Evergrande, a Chinese real estate company founded in 1996, rolled closer toward formal default this week after failing to meet further payments toward its $300 billion debt. Evergrande isn’t alone — real estate developers in China carry an estimated $5 trillion in debt, and other Chinese property firms this week reportedly defaulted or struggled with repayments.

So what does the Evergrande crisis reveal about the challenges and distortions within China’s “state capitalism” model? Under this top-driven economic system, the Chinese government and Communist Party intervene throughout the economy, creating conditions for real estate developers to rise high and fall hard.

Real estate construction, property management services and related industries account for a quarter of China’s economy. These four factors help explain how this crisis evolved.

Government policies have distorted the land market

Local government intervention shapes the supply and price of land in China. City and county governments exercise a near-monopoly over the supply of land for the primary urban land market. By law, only the government can convert rural areas into urban land that can be used for residential and commercial real estate or industrial parks. As cities expand, real estate developers generally pay high prices for the rights to use the surrounding land, generating large windfalls for local governments.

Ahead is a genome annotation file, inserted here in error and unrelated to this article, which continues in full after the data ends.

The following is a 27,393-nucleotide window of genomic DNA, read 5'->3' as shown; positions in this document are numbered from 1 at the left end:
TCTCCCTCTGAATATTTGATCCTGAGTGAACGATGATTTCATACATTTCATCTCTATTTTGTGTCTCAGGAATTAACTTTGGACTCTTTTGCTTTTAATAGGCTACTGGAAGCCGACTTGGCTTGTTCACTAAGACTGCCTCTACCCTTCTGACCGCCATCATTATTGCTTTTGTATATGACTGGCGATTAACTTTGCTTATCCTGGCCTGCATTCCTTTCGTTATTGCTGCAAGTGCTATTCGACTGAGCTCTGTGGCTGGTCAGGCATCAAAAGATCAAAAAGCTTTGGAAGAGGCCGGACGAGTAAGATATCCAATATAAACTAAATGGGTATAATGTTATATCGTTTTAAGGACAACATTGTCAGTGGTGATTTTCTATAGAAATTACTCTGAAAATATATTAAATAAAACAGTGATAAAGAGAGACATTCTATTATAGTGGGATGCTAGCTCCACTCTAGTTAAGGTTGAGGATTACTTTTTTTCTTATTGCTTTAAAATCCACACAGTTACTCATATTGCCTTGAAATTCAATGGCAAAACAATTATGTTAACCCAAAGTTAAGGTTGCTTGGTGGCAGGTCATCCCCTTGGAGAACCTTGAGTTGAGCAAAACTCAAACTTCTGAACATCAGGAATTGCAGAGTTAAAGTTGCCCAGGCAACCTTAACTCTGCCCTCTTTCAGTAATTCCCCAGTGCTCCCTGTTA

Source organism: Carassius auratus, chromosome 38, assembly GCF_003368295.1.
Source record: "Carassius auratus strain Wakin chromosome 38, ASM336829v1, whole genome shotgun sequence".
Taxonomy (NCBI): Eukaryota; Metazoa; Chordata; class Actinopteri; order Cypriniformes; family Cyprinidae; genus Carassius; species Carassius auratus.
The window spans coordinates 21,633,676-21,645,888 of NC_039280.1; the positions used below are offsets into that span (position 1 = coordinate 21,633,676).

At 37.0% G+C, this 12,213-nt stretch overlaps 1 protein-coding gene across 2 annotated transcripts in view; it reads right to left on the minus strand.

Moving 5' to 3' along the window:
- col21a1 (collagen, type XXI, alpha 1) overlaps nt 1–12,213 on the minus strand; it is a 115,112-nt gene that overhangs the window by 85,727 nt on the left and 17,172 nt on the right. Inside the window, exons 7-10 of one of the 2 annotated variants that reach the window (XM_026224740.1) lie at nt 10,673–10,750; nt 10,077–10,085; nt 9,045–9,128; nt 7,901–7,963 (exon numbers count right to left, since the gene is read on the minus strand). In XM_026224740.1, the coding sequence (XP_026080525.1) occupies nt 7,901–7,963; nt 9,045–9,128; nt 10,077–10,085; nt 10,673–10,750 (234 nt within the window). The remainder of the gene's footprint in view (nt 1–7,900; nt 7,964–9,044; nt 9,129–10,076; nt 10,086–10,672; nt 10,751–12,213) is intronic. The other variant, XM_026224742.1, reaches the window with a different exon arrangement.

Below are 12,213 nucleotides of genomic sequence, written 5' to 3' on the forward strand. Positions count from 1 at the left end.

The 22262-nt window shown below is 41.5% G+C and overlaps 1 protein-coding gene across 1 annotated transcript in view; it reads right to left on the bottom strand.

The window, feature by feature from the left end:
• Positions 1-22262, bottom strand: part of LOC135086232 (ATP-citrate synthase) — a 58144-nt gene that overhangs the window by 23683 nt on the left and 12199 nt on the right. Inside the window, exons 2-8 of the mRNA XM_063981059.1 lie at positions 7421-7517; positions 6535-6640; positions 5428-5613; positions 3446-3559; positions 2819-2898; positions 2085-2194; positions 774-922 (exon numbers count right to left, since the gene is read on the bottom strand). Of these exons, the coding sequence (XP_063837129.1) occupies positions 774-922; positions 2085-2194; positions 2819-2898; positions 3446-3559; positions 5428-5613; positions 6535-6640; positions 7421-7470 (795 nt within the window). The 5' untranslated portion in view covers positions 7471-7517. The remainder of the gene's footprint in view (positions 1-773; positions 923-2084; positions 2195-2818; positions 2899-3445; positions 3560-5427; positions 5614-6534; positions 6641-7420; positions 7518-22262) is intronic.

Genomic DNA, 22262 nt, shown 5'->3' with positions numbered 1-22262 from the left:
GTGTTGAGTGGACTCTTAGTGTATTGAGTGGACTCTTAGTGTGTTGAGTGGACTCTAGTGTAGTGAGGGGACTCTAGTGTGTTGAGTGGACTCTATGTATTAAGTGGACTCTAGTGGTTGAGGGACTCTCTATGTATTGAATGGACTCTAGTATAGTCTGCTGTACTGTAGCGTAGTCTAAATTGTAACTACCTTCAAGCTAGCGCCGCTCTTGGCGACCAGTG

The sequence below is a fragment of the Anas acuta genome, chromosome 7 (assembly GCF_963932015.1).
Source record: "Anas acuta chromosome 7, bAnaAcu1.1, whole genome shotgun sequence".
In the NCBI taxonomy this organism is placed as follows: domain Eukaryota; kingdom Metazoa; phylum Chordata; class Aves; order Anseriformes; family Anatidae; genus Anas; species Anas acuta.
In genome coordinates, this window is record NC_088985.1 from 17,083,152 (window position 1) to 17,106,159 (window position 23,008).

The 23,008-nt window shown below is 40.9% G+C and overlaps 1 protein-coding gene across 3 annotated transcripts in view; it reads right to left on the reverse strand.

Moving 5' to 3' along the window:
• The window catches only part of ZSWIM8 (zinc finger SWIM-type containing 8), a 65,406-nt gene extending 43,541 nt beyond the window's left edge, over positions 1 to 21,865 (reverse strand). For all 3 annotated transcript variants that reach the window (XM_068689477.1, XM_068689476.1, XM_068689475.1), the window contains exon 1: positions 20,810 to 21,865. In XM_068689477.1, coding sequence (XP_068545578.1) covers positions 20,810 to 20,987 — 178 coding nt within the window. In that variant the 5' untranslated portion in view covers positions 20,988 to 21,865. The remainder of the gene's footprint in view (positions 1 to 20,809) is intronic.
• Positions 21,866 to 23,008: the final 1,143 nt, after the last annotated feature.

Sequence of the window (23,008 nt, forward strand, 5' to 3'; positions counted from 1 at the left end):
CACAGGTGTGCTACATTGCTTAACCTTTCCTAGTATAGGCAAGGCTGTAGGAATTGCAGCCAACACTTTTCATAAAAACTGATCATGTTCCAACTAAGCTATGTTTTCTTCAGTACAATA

Policy changes proposed in 2013 would have eliminated this government monopoly. In theory, farm households could sell the rights to use their land directly to real estate developers. However, these proposed changes — which were unpopular with local governments — have made almost no headway.

China’s fiscal policies leave local governments with few options

Local governments don’t want to give up their power to take rural land and sell it to developers, because they rely heavily on windfalls from the sale of land to fund government projects and services — and because they exercise a lot of discretion over these funds. Last year, local government receipts from land sales topped $1.3 trillion, equivalent to 46 percent of total government fiscal revenue, up from 30 percent in 2017.

China’s unitary fiscal system centralizes control over revenue in Beijing but places most expenditure responsibilities on local governments, leaving a large fiscal gap. Local governments fill this gap not only with revenue from land sales but also by borrowing via “local government financing vehicles,” using land as collateral.

New policies proposed over the last decade would have put in place a new property tax to provide a more solid fiscal foundation for local governments. A functioning property tax system would likely reduce local government windfalls from land sales, and would likely dampen real estate speculation. But no new property tax measures appear on China’s 2021 legislative agenda.

Urban development doesn’t reflect actual demand

Local governments also face top-down political pressure to meet economic growth targets. As real estate development and construction projects are important drivers of growth, local governments have a strong incentive to encourage housing developments, particularly in smaller, “lower-tier” cities beyond the largest 35 metropolises.

Local governments use their political power to artificially boost demand for housing developments and construction, driving urbanization by mobilizing rural households to give up their homesteads and move into new high-rise apartment complexes. In the process of relocation, millions of rural households pay money over and above the compensation they receive for their old houses in order to resettle. Government intervention determines the timing, scale, pace and location of resettlement.